As a teacher and later as superintendent, I used to snicker when I read research studies that stated findings confidently, brandishing strong numbers showing statistical significance about school phenomena that I and colleagues had known were true based on our experience. Subsequently, I became a researcher and I published studies on how teachers taught, technologies in schools, and how superintendents ran districts. In those studies, truth be told, I offered conclusions drawn from my data that must have sent other teachers and superintendents into hilarious guffaws.
These memories preface a few comments–and, I confess, a few chuckles–on a recent study completed by top-of-the-line researcher Brian Rowan and colleagues called the Study of Instructional Improvement ( sii final report_web file). Education Week and The Harvard Education Newsletter featured this study–thus, the title–“Breaking News” (Yes, there is a mildly sarcastic edge to the phrase).
The five year quasi-experimental study of three Comprehensive School Reform models (Accelerated Schools Program, America’s Choice, and Success for All) included analysis of 75,000 teacher logs from nearly 2000 teachers teaching literacy (reading and language arts) in grades one to five in schools across the nation in. What did they find?
They found that teachers in the three models varied in how much time they spent teaching reading and language arts in the same grade and school.
“…it would be very to find two first-grade teachers in the same school, one of whom focused on word analysis skills about one day a week and another who focused on this topic four days a week.”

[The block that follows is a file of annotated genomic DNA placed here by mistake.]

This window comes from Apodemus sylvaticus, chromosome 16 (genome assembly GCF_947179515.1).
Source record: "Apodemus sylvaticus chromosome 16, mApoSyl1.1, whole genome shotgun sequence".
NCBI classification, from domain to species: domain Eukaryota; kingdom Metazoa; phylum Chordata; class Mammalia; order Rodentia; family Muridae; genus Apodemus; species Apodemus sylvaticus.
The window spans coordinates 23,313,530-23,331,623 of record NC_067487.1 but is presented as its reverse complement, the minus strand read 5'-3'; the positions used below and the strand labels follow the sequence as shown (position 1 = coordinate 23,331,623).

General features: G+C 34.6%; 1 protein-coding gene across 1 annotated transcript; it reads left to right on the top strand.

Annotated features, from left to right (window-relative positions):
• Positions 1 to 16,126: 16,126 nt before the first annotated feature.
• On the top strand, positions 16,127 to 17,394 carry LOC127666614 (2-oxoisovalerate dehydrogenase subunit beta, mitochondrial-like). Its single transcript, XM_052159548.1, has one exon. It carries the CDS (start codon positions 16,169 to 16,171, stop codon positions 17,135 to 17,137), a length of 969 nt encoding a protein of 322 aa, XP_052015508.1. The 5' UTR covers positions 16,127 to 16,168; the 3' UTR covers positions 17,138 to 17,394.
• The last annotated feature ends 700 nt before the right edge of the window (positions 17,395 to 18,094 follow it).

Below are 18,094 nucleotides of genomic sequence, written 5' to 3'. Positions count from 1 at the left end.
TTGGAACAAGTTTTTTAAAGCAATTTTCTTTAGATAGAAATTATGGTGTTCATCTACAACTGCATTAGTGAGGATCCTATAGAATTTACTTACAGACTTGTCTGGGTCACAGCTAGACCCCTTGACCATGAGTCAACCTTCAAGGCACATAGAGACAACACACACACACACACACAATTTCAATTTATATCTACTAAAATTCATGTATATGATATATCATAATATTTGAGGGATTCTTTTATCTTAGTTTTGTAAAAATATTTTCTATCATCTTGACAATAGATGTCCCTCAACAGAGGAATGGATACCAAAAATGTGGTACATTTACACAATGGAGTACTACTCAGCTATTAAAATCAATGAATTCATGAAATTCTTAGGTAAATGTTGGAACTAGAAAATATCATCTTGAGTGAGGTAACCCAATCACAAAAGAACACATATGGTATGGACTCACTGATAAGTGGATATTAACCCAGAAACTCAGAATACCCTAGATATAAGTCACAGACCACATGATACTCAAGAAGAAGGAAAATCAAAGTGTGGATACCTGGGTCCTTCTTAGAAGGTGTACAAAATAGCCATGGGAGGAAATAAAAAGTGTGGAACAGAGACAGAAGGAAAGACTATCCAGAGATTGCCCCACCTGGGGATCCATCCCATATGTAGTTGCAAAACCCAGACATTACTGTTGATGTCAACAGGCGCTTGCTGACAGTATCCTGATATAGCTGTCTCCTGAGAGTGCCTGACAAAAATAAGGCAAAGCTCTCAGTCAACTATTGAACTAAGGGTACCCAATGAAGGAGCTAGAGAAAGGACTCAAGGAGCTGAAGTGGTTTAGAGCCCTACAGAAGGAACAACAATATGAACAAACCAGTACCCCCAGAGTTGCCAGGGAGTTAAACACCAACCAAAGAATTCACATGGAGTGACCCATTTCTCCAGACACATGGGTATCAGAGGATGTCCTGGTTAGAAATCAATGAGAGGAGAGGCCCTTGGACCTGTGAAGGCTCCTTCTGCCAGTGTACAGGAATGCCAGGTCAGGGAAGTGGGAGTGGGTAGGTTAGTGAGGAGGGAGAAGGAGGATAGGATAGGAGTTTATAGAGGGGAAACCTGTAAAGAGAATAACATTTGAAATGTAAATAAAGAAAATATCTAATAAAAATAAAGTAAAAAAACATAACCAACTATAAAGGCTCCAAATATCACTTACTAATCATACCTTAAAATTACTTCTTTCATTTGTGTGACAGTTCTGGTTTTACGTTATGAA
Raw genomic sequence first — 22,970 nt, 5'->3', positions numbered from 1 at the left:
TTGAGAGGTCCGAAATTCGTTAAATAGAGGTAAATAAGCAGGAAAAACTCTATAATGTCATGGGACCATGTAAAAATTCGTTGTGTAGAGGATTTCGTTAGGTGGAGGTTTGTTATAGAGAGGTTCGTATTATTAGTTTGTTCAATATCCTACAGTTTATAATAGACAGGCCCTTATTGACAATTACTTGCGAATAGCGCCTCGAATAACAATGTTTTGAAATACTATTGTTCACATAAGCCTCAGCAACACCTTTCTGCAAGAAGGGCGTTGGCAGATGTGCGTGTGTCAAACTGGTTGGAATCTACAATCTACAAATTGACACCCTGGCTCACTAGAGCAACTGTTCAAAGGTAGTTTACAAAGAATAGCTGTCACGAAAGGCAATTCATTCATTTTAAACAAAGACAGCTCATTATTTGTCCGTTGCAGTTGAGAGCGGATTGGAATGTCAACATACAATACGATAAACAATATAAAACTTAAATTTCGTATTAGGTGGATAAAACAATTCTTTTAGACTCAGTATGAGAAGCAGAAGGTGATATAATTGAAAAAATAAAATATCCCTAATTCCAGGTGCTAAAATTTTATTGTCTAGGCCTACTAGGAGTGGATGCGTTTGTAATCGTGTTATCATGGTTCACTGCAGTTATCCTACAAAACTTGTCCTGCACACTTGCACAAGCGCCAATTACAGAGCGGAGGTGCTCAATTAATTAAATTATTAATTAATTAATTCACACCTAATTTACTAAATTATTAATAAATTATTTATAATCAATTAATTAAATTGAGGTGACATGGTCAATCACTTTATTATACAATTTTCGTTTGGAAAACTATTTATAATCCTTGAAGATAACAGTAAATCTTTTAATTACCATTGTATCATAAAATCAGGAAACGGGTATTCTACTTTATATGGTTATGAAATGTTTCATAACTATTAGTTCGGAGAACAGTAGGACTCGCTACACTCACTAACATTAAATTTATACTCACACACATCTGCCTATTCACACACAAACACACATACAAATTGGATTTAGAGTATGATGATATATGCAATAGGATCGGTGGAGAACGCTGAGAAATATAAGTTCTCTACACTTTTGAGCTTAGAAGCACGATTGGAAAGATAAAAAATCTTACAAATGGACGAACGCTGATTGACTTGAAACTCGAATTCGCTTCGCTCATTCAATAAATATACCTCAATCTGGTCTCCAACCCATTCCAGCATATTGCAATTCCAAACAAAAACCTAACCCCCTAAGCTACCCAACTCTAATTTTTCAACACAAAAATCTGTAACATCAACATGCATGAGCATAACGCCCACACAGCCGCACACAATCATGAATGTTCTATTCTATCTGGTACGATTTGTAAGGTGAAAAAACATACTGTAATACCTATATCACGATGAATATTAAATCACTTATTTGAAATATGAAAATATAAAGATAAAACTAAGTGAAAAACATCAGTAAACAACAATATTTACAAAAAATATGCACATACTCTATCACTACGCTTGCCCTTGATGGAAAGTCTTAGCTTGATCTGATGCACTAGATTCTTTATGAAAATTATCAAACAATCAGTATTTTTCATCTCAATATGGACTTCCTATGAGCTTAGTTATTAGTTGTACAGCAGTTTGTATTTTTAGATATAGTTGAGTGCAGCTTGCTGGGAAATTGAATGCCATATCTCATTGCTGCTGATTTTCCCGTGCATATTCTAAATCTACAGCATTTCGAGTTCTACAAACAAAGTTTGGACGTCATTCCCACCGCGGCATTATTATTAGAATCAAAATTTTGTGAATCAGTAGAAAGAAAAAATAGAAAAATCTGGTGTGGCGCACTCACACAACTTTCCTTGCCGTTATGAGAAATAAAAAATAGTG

With many more examples, the researchers pointed out that these variations in instructional practices was NOT due (yes, that is a NOT) to the students’ achievement levels, “their previous instructional histories … or to variations in ethnic and socioeconomic composition.”
They also found that the startling variation in teaching practices within the same grade and school came, again, NOT from “teachers’ professional preparation, … years of experience, or pedagogical knowledge.” If anything these factors “have only tiny effects on teaching practices.”
These findings are not intuitive or common sense; neither are they laughing matters. They confound and confuse all those fervent reformers who believed in their heart of hearts that these factors had large, not “tiny effects on teaching practices.”
Such conclusions would not surprise principals, instructional coaches, and supervisors who regularly visit classrooms and observe teachers. Nor did these conclusions surprise me–this is where the chuckles enter the picture–since I have spent many years visiting classrooms as a teacher, administrator, and researcher. The conclusions might, however, surprise teachers, school board members, state and federal policymakers, and parents since few ever have the chance or taken the opportunity to step into classrooms and stay for awhile.
The researchers concluded that “schools remain ‘loosely coupled’ organizations where teachers have considerable autonomy and function largely as curriculum brokers.” They call this conclusion a “dismal observation.”
The word “dismal” (how about the word “realistic?”) signals readers that these disappointed reformers/researchers would have welcomed data showing that teachers implementing these whole school reform models narrowed the band of variation in teaching reading and language arts so that students’ learning opportunities were not subject to the luck of the draw in getting one teacher or another. And they did find an exception buried in their data.
If there is any “Breaking News,” it is that in one of the three reform models–America’s Choice and Success for All–well-defined, specified programs with on-site coaches, principals pressing and supporting teachers to be faithful to the program design, led to classrooms where teachers hewed more closely to prescribed instructional practices. Whether or not, such faithful implementation of teaching practices translated into higher test scores, they cannot say. See PDF AERJ on instruction. What they can say is that variation in teaching practices shrunk considerably in these two models and students experienced more consistent teaching practices as they went through the grades. And that is news that even an ex-high school teacher and superintendent with plenty of miles on the odometer found both surprising and encouraging.